Germany Warns of Consequences if Russia Cuts Gas

Germany Warns of Consequences if Russia Cuts Gas

German industry representatives are concerned that production facilities will have to close, which will collapse supply chains in Europe if gas from Russia is cut off.

German Economy Minister Robert Habeck announced on March 30 that Germany had activated the first phase of an emergency plan to deal with an energy shortage due to concerns that Russia would cut gas supplies. Under this plan, German households and hospitals will be given priority to allocate gas over businesses in the event of limited supply.

German business and union leaders warned on Wednesday that any disruption to gas supplies could devastate Europe’s largest economy, which has not fully recovered from the post-supply chain crisis. Covid-19.

The worst-case scenario in the scenario where Russia cuts off gas to Germany is said to involve the world’s largest chemical company BASF. BASF’s main chemical production facility in the western German city of Ludwigshafen is at risk of being partially or completely closed if it runs out of gas.

The president of the German chemical workers association IG BCE Michael Vassiliadi warned about 40,000 workers would have to reduce their hours or be laid off.

Christian Kullmann, head of the German Chemical Industry Association (VCI), also warned that the operating mechanism of chemical plants is very complicated, “cannot be turned on and off like a microwave oven”.

“Once the chemical plants are shut down, they won’t be able to produce for months,” Kullmann said, adding that the disruption would “have a huge domino effect with much of the industry.”

The chemical sector is an important part of Germany’s export-oriented economy, as most industries such as automobiles, pharmaceuticals and construction are indispensable for chemicals. The chemical industry uses about 15% of German gas, the highest of all industrial sectors.

“High energy prices, but above all the scenario of gas supply cuts, will deal a huge blow to the chemical industry, the mother of many German industries,” said Vassiliadi. “The consequence was not only the layoffs of many workers, but also the rapid collapse of industrial production chains in Europe, with consequences across the globe.”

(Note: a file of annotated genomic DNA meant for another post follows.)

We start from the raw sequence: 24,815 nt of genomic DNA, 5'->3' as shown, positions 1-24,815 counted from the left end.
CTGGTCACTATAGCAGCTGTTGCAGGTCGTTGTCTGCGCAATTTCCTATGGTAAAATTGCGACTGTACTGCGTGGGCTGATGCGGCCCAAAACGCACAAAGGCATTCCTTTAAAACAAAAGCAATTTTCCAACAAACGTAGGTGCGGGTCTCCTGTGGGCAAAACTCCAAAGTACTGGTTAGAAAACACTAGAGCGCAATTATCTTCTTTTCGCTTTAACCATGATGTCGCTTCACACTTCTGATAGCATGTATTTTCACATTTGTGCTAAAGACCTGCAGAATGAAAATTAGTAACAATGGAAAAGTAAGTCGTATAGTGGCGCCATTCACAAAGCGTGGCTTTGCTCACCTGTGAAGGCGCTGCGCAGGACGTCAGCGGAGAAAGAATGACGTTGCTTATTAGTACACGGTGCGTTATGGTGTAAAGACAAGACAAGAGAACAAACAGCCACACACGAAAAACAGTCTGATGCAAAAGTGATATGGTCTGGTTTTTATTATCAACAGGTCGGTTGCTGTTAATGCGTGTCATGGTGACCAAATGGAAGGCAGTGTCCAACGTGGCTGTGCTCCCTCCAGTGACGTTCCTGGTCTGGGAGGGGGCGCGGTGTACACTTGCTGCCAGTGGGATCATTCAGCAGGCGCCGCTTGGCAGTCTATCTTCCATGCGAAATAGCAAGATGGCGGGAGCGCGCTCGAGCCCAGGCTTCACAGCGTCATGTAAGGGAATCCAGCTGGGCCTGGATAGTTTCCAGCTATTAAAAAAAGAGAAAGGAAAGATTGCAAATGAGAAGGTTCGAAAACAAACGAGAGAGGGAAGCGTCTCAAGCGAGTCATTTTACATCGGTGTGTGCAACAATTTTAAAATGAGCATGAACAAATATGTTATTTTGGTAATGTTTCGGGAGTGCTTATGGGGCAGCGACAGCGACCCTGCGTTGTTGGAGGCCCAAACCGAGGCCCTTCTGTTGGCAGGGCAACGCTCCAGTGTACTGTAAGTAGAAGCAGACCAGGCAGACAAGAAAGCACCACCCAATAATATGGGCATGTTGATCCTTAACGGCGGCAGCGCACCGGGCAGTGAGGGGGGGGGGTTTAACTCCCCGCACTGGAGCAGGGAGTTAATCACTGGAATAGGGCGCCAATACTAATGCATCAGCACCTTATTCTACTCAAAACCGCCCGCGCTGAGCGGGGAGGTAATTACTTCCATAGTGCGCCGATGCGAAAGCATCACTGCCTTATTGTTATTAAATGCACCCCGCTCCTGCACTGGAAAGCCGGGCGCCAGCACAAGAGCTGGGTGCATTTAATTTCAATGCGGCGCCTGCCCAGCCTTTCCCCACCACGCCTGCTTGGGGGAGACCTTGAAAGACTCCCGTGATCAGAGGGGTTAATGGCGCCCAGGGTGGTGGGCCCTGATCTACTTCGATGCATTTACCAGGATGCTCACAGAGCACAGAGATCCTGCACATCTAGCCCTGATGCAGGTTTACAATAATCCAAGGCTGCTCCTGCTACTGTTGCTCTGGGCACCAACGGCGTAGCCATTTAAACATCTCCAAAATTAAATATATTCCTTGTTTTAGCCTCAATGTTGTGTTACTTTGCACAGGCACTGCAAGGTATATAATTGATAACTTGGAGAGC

Despite Germany’s claims to reduce dependence on Russian energy, gas from the country still accounts for 40% of Berlin’s total supply, down from 50% before the war in Ukraine broke out. Minister Habeck acknowledged that Germany will hardly find enough sources to replace Russian gas until mid-2024.

When activating the emergency response plan on energy supplies, Minister Habeck said that Germany’s gas reserves are at about 25% capacity. “How long it takes for that gas to run out depends on a number of factors like consumption and weather,” Habeck said, urging consumers and private businesses to cut energy use.

The German Council of Economic Experts predicts that the country’s GDP in 2022 will only increase by 1.5% due to the impact of the current situation. “We had a bad time because of the Omicron outbreak and now things are bleak,” said council member Monika Schnitzer.

Germany’s main energy suppliers have warned in recent days that the risk of energy supply disruptions cannot be ruled out after Russian President Vladimir Putin asked “unfriendly” countries to pay for gas in copper. ruble.

G7 ministers refused to do this, citing it as a unilateral action and a “violation of existing agreements”. Meanwhile, the Kremlin announced that Russia would not provide free gas and “it is difficult to give charity to European customers in the current situation”.

However, a German government spokesman said that in a phone call with Prime Minister Olaf Scholz yesterday, President Putin proposed the option of paying in euros and transferring money to the bank of Russia’s Gazprom group , then the money will be converted to rubles.

“Chancellor Scholz disagreed with this process during the phone call, but asked the Russian side to convey the information in writing for better understanding,” a German government spokesman said.

The Kremlin said that President Putin and Prime Minister Scholz agreed that the two countries’ experts would discuss the option of paying for gas in rubles.

Russia is supplying 40% of Europe’s gas needs, of which Germany, Italy and many Central European countries depend heavily on this supply. About 25% of the oil supply to Europe also comes from Russia. The dependence has left many EU countries unresponsive to calls from the US and Ukraine to embargo Russia’s energy sector.

Melissa Galbraith
Melissa Galbraith is the World News reporter for Globe Live Media. She covers all the major events happening around the World. From Europe to Americas, from Asia to Antarctica, Melissa covers it all. Never miss another Major World Event by bookmarking her author page right here.